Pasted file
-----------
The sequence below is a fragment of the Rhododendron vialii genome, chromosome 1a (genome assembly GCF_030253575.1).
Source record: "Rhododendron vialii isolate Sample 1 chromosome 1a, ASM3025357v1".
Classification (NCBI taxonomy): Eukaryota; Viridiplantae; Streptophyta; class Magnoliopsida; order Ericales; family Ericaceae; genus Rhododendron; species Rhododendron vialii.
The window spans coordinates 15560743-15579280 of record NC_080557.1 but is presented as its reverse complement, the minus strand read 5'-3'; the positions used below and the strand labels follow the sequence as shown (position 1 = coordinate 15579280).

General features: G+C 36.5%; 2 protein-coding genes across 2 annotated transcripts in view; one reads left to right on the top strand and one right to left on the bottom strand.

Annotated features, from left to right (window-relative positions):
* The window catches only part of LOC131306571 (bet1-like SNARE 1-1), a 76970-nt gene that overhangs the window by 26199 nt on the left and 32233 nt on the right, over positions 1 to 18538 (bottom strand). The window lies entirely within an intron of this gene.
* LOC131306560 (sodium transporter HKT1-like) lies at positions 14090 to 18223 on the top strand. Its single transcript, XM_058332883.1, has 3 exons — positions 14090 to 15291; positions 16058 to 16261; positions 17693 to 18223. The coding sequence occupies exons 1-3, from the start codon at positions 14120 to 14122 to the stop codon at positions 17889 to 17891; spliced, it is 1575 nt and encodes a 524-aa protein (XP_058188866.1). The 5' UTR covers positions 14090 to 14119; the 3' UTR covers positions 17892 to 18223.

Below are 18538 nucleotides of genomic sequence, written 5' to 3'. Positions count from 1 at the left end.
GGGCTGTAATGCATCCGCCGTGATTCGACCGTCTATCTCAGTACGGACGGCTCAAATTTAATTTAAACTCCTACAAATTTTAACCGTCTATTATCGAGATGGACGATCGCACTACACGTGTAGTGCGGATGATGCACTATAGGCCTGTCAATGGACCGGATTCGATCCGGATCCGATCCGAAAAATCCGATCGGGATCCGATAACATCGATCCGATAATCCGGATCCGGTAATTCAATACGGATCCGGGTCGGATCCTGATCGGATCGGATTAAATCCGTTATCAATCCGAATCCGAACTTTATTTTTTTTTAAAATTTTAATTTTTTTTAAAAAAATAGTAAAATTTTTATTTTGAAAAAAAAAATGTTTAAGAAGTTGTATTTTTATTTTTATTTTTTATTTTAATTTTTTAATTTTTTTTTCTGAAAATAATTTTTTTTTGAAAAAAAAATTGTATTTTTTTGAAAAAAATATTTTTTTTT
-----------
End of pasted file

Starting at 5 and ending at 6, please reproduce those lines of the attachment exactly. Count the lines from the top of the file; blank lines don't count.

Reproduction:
General features: G+C 36.5%; 2 protein-coding genes across 2 annotated transcripts in view; one reads left to right on the top strand and one right to left on the bottom strand.

Annotated features, from left to right (window-relative positions):